- Be completely honest with yourself. Being honest with myself and recognizing my weak areas was the only way I was able to make progress. For example, as embarrassing as it was at the time, I had to revise and go over the multiplication table all over again. It made a difference.
- Learn how to manage stress. The GMAT tests your ability to solve difficult problems under pressure. I highly recommend getting into the habit of meditating.
- Find good teachers, not just people with good GMAT scores. Not everyone with a high GMAT score will be a good teacher. These are two very different skill sets.
- Stay Focused. Using the Pomodoro Technique can dramatically improve your focus and lead to uninterrupted sessions. I attached a picture of how I set up my Pomodoro.
The Study Buddy Method
- In our very first meeting, we agreed on a common time that we could dedicate each day to our studies in order to create accountability.
- With a common timeline, we could divide the work up into sizable chunks to keep us progressing steadily. As I said in my review, we started with Target Test Prep together, and our shared sheet was the key to motivating us to stick with it.
- The sheet itself had two categories: realistic goals and dream big goals.
- For example, a realistic goal would be: I want to take all of module three’s easy tests and master them.
- A dream big goal would be: I want to take all of module three’s easy tests, master them, AND work through a medium-level test as well.
- We would meet each day at our scheduled time and spend a few minutes catching up. Then we’d get down to business and ask each other about our two goals for the day. We would update the Google Sheets with our two goals and discuss how we would be successful with our studies that day. This process would take five to ten minutes at most.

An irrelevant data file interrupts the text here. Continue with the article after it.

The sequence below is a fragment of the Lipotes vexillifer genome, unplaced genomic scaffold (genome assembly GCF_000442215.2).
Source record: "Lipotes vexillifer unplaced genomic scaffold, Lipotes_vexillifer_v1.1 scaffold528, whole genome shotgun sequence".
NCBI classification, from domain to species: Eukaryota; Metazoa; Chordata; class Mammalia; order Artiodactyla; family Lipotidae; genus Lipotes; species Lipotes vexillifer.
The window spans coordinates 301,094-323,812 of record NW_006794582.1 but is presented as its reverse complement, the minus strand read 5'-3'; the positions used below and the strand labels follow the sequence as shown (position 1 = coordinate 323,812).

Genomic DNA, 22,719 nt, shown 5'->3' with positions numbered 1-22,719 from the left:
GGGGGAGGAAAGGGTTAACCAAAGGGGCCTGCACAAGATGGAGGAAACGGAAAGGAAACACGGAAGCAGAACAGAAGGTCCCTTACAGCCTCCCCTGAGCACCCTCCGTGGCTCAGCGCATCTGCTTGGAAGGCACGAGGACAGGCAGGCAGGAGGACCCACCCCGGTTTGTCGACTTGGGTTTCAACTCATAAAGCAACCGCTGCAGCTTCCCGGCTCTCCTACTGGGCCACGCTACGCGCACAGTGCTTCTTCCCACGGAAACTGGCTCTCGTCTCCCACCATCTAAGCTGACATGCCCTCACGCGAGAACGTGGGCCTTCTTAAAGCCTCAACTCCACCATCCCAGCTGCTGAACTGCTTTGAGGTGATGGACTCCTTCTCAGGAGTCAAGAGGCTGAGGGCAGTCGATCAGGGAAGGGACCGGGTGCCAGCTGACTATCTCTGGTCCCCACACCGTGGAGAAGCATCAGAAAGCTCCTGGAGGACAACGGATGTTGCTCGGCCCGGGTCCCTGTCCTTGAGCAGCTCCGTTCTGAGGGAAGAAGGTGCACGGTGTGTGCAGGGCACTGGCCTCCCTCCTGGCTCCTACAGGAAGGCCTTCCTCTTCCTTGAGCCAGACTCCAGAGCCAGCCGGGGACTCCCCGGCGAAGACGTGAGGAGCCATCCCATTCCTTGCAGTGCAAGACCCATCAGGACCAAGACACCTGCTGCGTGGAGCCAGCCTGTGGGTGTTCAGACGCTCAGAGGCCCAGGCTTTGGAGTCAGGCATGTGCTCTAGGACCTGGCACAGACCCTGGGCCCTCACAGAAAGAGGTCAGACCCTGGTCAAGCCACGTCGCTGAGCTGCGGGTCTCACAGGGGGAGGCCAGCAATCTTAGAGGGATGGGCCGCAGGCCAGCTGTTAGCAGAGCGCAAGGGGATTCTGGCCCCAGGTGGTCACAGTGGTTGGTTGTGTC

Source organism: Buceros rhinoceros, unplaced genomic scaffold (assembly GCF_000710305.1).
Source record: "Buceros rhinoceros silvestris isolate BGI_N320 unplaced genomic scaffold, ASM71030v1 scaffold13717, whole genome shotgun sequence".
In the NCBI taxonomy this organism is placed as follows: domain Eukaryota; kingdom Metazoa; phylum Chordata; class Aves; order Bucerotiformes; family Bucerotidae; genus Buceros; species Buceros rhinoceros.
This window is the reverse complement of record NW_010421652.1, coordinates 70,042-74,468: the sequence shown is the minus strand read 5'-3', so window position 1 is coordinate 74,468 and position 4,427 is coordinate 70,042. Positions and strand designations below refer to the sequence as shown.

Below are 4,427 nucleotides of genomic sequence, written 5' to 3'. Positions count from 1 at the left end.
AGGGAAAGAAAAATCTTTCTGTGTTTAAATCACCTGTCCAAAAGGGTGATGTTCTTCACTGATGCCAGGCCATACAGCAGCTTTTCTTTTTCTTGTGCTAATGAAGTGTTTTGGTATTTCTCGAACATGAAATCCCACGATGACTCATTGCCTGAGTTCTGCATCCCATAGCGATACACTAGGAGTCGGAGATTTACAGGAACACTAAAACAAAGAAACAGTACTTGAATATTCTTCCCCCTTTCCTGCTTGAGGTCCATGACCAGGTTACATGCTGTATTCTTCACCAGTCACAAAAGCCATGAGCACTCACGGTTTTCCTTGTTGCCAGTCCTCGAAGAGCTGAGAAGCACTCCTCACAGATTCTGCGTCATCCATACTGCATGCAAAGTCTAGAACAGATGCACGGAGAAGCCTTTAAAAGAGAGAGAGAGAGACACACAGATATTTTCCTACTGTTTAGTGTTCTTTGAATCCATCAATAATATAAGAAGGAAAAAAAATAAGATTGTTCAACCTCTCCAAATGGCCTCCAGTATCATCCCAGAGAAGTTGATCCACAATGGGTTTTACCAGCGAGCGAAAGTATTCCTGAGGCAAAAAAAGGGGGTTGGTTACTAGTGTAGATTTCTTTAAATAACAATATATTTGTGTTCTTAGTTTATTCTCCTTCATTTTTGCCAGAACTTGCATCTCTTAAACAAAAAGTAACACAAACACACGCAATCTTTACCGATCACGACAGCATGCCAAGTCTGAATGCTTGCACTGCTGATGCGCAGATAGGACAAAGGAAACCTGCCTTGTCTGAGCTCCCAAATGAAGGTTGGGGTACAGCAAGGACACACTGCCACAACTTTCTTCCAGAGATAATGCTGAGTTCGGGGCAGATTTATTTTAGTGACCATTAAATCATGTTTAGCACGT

- Then we would have thirty minutes of silent, focused study, followed by a five minute break, when we would check in and see how things were going before diving back in. We would repeat this for a few hours in cycles. Every. Single. Day.
- At the end of the call, we would highlight which of the two goals we completed, and in that way, we motivated each other with friendly competition. We also could hold ourselves accountable if we had a streak of days when we missed our goals.
I believe that two factors made this a successful method: using Target Test Prep to keep us organized and studying independently yet supporting each other as a team if one of us was struggling.
It can be hard to prioritize studying for yourself, but having someone waiting for you makes you feel as though you are studying for them. Psychologically, it helps you develop a habit, and then you can begin to enjoy the impact on your life and on your GMAT scores.
This is my Amazon Order History. If a picture is worth a thousand words, this one is worth a million:
You’ll notice that I started with Manhattan Prep way back in 2014. Look at how much inconsistency affected me and my GMAT preparation, and consider how you want to approach your own prep.